Opinion: My cent on the TSJC row

By Tenzin Choenyi

I am a member of the Tibetan community in exile and have never been actively interested in Tibetan diaspora politics, but the issue of Tibetan Supreme Justice Commissioners (TSJC) resigning from their post in March and returning to their post in May lack of legal basis stand up, if I may say so.

The current conflict over the legitimacy of the TSJC is bigger than Cholkha, Choelug and ideology. The only reason the 9th session of the 16th parliament in exile could not meet is not Cholkha (Three Provinces) but the Constitution (Charter).

Many of us see it as two groups of MPs i.e. Amdo and Utsang on one side and Khampa and Choluk on the other in a simplistic way, but how did they even come to this difference of idea?

Just to understand the Chronology of the dispute on the Legitimacy of TSJC:

Each session must take place 6 months after the previous session mandated by the charter, that is to say a spring session (March) and a monsoon session (September). In 2020, the member of the TPiE standing committee asked to postpone the monsoon session by specifying article 6 of the charter “Respect for international law and the laws of the country concerned. It must be ensured that all laws of the Tibetan Central Administration, executive decrees and its regulations comply with international law and, in particular, with the laws of the host countries. But TSJC argues that the reason for the postponement of the session does not apply, citing the host state Himachal and neighboring states Haryana and Punjab held their parliamentary sessions.

The speaker of parliament tried to negotiate with the TSJC. However, TSJC denied all of their claims stating that they are defendants in the case and therefore cannot meet to negotiate.

August 21, 2020: TSJC sent a letter to 11 permanent members of the TPIE stating that the indefinite postponement of the parliamentary session was unconstitutional. Therefore, they cannot postpone the September session and have given them a deadline before September 14th. If they did not meet the deadline, they would be penalized; they would revoke their right to vote and run for office.

September 18, 2020: The TSJC penalized the 11 members of the Standing Committee by denying them their right to vote in the preliminary vote of the 17th legislature.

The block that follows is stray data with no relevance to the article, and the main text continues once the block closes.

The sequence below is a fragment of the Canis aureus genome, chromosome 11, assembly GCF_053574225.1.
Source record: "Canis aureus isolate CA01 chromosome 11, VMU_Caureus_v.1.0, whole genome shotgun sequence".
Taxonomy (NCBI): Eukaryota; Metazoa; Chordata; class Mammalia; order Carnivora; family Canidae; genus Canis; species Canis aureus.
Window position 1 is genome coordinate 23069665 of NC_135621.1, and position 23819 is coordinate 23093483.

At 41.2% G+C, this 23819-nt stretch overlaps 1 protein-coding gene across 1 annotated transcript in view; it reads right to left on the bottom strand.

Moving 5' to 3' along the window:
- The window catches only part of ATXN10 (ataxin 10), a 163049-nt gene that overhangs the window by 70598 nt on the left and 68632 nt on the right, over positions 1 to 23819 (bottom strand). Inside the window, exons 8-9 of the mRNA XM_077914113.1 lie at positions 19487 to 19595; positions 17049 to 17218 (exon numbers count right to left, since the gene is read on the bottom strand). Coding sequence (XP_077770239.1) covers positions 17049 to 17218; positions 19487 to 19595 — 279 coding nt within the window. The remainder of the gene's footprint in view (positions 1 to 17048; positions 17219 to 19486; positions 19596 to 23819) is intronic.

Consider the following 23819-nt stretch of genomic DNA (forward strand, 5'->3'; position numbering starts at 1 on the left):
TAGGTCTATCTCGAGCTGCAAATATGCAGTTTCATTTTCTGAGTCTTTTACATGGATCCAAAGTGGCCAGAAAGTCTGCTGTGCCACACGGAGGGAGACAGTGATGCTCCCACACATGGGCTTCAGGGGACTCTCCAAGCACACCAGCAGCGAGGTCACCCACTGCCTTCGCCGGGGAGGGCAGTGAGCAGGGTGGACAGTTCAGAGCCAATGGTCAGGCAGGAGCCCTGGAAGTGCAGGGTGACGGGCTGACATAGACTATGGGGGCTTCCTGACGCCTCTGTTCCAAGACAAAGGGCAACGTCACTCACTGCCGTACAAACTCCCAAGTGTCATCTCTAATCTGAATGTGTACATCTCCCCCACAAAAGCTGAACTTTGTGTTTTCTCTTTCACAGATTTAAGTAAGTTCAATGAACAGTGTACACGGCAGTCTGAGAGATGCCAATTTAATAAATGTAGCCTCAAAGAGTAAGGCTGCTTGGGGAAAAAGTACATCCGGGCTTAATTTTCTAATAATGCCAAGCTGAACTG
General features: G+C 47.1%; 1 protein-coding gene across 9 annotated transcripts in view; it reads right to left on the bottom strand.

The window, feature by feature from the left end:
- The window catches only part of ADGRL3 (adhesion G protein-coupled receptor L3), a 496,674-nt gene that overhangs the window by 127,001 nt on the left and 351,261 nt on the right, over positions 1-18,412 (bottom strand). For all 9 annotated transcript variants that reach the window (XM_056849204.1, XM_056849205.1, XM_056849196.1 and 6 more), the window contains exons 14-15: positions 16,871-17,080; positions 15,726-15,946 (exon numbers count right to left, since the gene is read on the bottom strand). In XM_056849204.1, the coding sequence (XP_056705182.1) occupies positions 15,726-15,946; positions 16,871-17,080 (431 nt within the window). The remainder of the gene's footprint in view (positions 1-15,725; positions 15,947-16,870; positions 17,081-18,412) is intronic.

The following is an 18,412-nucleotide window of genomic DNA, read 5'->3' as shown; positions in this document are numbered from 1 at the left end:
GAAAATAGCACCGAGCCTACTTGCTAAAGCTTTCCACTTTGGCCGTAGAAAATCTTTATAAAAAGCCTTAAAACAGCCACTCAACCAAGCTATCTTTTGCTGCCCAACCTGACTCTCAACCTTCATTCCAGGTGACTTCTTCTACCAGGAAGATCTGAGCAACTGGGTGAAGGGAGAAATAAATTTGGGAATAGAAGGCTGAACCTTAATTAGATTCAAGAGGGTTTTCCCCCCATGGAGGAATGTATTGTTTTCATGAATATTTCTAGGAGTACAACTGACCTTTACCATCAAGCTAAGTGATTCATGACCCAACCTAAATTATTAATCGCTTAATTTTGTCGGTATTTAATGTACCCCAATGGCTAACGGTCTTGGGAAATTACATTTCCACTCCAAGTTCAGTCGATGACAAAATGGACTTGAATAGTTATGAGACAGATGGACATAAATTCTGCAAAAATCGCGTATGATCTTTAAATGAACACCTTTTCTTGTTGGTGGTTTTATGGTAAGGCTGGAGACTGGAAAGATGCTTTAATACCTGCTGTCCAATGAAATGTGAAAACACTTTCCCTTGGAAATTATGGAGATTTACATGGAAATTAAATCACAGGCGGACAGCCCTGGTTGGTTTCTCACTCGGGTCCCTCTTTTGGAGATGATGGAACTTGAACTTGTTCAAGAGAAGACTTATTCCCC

The 11 permanent members of the TPiE were then not allowed to vote in the preliminary vote in 2021.

On March 25, 2021, March session, the Standing Committee of the TPIE purchased BILL NO-39, which mainly concerns the abolition of the TSJC. They held a secret ballot and obtained a 2/3 majority in parliament, which resulted in the dismissal of the three TSJC judges.

When the parliamentarians ousted the three TSJCs from their functions, the three former justice commissioners held a press conference on March 26, 2021 accompanied by a press release clearly mentioning their resignation (བཤོལ་ བ །).

But when they joined on May 24, 2021, they mentioned that they said they recused themselves (ལས་འགན་ བཤོལ་ བ ། / རེ་ ཞིག་ བཤོལ་ བ །) which was not at all mentioned in the previous statement. The TSJC joined his post at the request of signature campaign letters sent by former chief justices and commissioners of justice, former kalon tripa and kalons (ministers), former Chithues and many former officials of the CTA. With the exception of the letter from former kalons, which was hand-delivered to the secretariat of parliament (ཚོགས་ སྒྲུང་ ལས་ འཁུང་) by former Kasur Tenpa Tsering, the rest of all the signature campaigns mentioned above were online / never physically delivered to parliament secretariat by hand, so not all such petitions are considered valid and counted as yig khyam (ཡིག་ འཁྱམས་) according to the rules and understandings of the parliament secretariat.

Right now, all thinking Tibetans are feeling the terrible repercussions and ripples of not having the TSJC’s August office. Without TSJC, who will take the oath of the newly elected Sikyong, election of the 17th term president and vice-president of parliament, nomination of new kalons and adoption of the budget session.

These consequences should have been felt from the start by the TSJC, Sikyong at the time, president and vice-president and parliamentarians of the 16th term. It seems that when you look back, the Chithues are happy that they managed to remove all three TSJCs. The TSJC has also just reminded parliamentarians that their quotes from the charter were neither legal nor correct, but they chose to resign. All former offices and dignitaries are responsible for creating such a situation.

This is not to discuss whether Chitues votes to impeach the TSJC is correct or not, but the acceptance and announcement of the TSJC to step down in March at the press conference loud and clear, then come back in May in rephrasing that they have challenged and not resigned.

If the TSJC are endowed with common sense and seriousness, they should have consulted Tibetan legal advisers / experts before resigning.

Usually the ruler of a country is called a great statesman because he can see all the repercussions / consequences and future problems well in advance and then make the decisions and take the necessary actions.

(The opinions expressed are his own)

The writer is a member of Tibetan civil society and is based in Dharamshala.

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